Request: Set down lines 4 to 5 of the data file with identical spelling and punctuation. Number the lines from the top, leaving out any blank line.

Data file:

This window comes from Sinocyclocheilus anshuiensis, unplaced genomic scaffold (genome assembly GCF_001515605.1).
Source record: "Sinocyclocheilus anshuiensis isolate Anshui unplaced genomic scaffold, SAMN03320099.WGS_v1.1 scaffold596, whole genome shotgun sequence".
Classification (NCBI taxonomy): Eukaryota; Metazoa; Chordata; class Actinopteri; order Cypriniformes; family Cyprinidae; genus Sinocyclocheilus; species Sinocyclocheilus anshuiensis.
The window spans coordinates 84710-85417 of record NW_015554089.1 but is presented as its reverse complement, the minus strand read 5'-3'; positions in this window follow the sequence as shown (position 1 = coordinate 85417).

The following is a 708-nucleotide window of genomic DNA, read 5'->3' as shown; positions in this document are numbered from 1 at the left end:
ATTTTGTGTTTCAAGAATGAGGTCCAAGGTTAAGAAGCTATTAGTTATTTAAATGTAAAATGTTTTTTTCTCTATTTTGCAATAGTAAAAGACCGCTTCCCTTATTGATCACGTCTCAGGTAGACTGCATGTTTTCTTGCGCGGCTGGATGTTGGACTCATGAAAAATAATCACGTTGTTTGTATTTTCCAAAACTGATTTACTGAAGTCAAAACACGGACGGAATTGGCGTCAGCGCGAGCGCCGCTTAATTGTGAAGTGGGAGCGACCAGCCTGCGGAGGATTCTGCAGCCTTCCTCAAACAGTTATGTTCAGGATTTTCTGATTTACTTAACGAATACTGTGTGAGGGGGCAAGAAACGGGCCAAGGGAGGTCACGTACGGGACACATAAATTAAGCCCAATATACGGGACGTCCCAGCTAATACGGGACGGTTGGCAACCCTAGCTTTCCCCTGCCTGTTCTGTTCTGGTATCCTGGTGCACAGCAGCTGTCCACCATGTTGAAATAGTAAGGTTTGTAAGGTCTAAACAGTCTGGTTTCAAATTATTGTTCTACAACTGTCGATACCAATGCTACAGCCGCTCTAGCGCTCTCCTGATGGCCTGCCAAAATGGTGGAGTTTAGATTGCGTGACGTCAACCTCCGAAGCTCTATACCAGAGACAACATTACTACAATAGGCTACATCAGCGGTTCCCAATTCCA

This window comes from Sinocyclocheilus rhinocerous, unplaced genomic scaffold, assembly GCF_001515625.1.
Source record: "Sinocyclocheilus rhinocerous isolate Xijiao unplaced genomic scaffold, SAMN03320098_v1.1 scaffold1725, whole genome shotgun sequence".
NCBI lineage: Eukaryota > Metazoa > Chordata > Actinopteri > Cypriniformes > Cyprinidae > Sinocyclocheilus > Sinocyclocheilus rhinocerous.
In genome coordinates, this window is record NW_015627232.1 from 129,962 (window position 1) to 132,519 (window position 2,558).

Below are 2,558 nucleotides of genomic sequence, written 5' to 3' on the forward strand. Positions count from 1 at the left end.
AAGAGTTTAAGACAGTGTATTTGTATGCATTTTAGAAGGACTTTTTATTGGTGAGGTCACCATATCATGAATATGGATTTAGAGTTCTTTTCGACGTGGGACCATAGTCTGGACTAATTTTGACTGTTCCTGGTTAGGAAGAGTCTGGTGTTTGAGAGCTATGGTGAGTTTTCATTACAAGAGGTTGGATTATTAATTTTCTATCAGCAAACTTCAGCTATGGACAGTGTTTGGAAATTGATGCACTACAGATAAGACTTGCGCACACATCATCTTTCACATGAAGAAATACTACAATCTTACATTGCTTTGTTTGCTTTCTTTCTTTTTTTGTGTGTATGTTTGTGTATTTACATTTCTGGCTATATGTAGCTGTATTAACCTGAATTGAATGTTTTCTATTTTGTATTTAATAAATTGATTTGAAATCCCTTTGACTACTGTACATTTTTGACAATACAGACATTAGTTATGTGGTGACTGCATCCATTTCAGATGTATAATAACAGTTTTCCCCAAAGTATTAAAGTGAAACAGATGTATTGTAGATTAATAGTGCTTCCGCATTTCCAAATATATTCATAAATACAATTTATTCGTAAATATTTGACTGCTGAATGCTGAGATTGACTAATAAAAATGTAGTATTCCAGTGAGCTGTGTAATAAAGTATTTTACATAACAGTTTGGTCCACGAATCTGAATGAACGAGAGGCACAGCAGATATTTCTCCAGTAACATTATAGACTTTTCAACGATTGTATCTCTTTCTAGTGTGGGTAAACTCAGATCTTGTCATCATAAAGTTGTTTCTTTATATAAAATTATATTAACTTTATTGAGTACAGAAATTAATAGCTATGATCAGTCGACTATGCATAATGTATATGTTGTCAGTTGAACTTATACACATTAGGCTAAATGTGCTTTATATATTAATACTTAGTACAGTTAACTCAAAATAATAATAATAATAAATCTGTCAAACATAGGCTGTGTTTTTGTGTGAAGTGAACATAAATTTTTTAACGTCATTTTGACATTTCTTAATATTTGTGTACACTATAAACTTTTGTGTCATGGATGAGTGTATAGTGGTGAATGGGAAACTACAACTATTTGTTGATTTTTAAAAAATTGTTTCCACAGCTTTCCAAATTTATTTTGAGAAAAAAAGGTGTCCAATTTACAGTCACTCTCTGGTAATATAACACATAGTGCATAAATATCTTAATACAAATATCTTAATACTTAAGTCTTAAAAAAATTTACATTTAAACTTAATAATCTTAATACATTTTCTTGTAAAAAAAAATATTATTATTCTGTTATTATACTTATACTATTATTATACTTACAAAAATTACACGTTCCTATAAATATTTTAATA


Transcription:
The window spans coordinates 84710-85417 of record NW_015554089.1 but is presented as its reverse complement, the minus strand read 5'-3'; positions in this window follow the sequence as shown (position 1 = coordinate 85417).

The following is a 708-nucleotide window of genomic DNA, read 5'->3' as shown; positions in this document are numbered from 1 at the left end: